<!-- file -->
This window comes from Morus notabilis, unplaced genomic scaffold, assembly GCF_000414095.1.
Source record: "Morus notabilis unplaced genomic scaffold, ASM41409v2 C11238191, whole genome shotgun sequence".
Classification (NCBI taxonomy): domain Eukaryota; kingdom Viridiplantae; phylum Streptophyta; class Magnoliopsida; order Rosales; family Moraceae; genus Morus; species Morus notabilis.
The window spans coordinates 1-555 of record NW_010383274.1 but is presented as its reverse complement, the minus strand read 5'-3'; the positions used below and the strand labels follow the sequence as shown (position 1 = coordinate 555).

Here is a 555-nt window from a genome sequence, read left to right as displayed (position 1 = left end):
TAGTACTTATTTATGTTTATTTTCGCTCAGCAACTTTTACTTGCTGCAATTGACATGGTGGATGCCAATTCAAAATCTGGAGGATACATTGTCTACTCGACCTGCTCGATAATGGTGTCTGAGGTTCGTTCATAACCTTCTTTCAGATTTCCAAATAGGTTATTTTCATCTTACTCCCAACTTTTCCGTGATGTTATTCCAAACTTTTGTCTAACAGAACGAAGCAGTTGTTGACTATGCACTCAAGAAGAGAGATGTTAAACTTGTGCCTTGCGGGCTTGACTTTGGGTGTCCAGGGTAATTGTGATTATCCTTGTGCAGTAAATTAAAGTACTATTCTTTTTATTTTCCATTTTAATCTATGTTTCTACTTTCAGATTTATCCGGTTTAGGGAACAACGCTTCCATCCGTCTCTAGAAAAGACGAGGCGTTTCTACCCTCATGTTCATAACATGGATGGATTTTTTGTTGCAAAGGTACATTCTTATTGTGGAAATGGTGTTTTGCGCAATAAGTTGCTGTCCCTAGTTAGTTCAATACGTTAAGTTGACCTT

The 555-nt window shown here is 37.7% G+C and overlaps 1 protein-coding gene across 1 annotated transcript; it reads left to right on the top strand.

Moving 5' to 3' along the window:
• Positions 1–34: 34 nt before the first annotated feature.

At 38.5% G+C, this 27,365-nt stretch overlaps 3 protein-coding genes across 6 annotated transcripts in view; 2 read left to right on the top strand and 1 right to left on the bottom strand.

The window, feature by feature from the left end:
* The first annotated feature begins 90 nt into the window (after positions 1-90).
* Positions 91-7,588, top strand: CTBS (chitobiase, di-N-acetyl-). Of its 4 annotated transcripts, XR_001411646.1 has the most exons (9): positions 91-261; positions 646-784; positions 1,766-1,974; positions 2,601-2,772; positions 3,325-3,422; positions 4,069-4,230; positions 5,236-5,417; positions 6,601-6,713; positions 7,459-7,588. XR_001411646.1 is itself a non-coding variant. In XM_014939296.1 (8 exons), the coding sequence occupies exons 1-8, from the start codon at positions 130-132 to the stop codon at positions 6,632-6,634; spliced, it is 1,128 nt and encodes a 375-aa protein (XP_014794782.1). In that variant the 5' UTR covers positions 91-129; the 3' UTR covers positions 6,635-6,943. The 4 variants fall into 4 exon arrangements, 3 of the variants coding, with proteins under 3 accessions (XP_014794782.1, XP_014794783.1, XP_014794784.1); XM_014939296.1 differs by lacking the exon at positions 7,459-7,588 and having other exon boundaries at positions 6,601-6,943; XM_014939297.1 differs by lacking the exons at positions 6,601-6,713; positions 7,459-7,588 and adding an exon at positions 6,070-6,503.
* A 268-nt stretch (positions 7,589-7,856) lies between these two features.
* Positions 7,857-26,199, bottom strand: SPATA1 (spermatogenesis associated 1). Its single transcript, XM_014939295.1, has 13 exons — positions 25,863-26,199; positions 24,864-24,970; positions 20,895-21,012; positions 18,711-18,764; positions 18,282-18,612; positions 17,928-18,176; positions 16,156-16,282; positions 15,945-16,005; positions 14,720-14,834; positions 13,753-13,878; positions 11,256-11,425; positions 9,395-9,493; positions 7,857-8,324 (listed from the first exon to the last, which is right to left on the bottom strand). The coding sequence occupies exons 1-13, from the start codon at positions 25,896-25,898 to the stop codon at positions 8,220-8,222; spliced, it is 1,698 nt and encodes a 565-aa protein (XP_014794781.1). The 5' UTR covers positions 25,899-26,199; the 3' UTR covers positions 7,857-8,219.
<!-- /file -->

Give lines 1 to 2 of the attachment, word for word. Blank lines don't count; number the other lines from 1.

This window comes from Morus notabilis, unplaced genomic scaffold, assembly GCF_000414095.1.
Source record: "Morus notabilis unplaced genomic scaffold, ASM41409v2 C11238191, whole genome shotgun sequence".